Spinning sustainable and functional fiber materials

Bi-component BCF spinning plant from Oerlikon Neumag. Photo: DITF.
The spinning shaft of Oerlikon Neumag's bicomponent BCF spinning plant with the freshly extruded fibers. Photo: DITF
The spinning shaft of Oerlikon Neumag's bicomponent BCF spinning plant with the freshly extruded fibers. Photo: DITF


    PD Dr. rer. nat. Malte Winnacker

    Head of Competence Center Chemical Fibers & Nonwovens

    T +49 (0)711 93 40-186

The German Institutes of Textile and Fiber Research Denkendorf (DITF) have modernized and significantly expanded their melt spinning pilot plant with support from the State of Baden-Württemberg. The new facility enables research into new spinning processes, fiber functionalization and sustainable fibers made from biodegradable and bio-based polymers.

In the field of melt spinning, the DITF are working on several pioneering research areas, for example the development of various fibers for medical implants or fibers made from polylactide, a sustainable bio-based polyester. Other focal points include the development of flame-retardant polyamides and their processing into fibers for carpet and automotive applications as well as the development of carbon fibers from melt-spun precursors. The development of a bio-based alternative to petroleum-based polyethylene terephthalate (PET) fibers into polyethylene furanoate (PEF) fibers is also new. Bicomponent spinning technology, in which the fibers can be produced from two different components, plays a particularly important role, too.

Since polyamide (PA) and many other polymers were developed more than 85 years ago, various melt-spun fibers have revolutionized the textile world. In the field of technical textiles, they can have on a variety of functions: depending on their exact composition, they can for example be electrically conductive or luminescent. They can also show antimicrobial properties and be flame-retardant. They are suitable for lightweight construction, for medical applications or for insulating buildings.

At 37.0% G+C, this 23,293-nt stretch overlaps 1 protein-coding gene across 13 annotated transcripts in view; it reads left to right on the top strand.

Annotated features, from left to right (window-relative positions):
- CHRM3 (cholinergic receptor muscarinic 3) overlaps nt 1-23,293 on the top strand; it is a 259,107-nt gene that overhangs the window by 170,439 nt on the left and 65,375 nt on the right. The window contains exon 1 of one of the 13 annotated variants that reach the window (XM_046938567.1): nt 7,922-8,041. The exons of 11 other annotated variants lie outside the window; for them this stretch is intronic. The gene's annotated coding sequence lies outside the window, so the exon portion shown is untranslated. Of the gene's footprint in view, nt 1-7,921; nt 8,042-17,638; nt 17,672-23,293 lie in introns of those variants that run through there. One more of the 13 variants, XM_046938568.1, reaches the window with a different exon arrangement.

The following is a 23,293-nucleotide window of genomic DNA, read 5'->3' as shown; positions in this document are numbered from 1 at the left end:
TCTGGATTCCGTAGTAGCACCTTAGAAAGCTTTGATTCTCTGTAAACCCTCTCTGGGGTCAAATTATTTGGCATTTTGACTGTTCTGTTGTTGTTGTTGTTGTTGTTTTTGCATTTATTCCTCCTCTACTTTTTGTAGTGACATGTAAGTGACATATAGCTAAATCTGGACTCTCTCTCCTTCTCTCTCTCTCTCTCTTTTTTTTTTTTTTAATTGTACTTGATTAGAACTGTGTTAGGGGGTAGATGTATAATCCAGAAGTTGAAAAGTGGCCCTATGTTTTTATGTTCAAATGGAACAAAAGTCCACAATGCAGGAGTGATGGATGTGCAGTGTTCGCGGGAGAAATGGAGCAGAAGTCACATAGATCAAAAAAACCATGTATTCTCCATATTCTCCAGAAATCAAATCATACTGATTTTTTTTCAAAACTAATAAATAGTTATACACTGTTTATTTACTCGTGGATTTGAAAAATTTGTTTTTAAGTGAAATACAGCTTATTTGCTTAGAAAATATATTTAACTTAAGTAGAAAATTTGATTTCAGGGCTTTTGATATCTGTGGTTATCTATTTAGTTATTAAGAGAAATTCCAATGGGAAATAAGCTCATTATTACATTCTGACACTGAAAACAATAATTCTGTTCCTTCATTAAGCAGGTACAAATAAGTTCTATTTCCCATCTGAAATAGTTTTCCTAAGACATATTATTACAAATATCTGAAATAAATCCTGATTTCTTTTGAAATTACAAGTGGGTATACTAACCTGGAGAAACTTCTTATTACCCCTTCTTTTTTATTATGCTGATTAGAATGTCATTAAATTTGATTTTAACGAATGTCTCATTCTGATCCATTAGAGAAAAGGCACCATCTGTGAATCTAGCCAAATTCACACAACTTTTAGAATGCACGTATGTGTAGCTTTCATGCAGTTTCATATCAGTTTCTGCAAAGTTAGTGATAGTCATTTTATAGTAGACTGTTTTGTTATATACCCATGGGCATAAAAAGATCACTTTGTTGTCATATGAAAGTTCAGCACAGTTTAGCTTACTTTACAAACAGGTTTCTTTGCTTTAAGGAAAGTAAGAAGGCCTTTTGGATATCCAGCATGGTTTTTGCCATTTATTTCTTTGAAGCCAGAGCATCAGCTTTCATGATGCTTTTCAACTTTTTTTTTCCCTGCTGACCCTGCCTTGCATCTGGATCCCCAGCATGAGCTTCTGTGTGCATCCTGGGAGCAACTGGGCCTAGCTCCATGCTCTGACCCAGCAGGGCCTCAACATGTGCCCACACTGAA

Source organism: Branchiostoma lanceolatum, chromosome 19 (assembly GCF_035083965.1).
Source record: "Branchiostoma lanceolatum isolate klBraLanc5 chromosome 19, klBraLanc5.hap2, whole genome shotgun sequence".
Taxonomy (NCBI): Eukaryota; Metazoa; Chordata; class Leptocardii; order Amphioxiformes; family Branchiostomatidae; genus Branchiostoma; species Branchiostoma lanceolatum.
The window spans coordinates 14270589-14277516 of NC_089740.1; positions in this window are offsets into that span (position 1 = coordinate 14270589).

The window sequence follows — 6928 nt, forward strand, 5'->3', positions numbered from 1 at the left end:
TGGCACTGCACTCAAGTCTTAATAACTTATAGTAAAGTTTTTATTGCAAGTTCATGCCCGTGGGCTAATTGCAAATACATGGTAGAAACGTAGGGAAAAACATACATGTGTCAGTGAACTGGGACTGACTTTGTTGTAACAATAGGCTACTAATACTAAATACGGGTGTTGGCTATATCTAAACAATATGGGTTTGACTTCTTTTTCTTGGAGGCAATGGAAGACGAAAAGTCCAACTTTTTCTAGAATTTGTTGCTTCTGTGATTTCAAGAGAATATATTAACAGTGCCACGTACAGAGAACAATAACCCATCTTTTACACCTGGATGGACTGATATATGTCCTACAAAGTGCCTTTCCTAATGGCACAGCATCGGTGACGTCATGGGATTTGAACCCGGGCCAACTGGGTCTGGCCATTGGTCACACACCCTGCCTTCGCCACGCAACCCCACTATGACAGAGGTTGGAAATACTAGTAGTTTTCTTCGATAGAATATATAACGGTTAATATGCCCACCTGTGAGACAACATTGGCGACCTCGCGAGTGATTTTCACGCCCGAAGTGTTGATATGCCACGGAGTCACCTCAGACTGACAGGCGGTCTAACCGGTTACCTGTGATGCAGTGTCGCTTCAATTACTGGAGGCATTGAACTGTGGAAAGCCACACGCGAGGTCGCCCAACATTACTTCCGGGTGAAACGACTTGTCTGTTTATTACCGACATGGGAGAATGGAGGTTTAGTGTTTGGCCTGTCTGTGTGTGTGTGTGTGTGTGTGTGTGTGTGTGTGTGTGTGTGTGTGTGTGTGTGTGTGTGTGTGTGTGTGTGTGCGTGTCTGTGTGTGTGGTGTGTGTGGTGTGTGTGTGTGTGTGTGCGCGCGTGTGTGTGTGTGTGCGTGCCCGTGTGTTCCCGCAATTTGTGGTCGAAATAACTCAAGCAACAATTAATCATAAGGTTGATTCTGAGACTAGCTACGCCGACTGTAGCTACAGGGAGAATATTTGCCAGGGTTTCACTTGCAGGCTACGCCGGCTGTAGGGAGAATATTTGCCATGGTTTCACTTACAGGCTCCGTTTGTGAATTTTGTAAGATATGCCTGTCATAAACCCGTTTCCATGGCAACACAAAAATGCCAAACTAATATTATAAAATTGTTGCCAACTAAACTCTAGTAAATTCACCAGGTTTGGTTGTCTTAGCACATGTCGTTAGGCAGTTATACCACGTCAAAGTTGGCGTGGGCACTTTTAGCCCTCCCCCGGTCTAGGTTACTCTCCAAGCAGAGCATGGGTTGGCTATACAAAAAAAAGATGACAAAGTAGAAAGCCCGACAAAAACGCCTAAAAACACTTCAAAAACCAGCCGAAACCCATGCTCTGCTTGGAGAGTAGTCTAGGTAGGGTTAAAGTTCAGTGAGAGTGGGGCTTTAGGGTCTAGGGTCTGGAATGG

In order to protect the environment and resources, the use of bio-based fibers will be increased in the future with a special focus on easy-to-recycle fibers. To this end, the DITF are conducting research into sustainable polyamides, polyesters and polyolefins as well as many other polymers. Many 'classic', that is, petroleum-based polymers cannot or only insufficiently be broken down into their components or recycled directly after use. An important goal of new research work is therefore to further establish systematic recycling methods to produce fibers of the highest possible quality.

For these forward-looking tasks, a bicomponent spinning plant from Oerlikon Neumag was set up and commissioned on an industrial scale at the DITF in January. The BCF process (bulk continuous filaments) allows special bundling, bulking and processing of the (multifilament) fibers. This process enables the large-scale synthesis of carpet yarns as well as staple fiber production, a unique feature in a public research institute. The system is supplemented by a so-called spinline rheometer. This allows a range of measurement-specific chemical and physical data to be recorded online and inline, which will contribute to a better understanding of fiber formation. In addition, a new compounder will be used for the development of functionalized polymers and for the energy-saving thermomechanical recycling of textile waste.

The new melt spinning pilot plant at the DITF offers a unique state-of-the-art and well-equipped environment for the development and application of new materials and man-made fibers.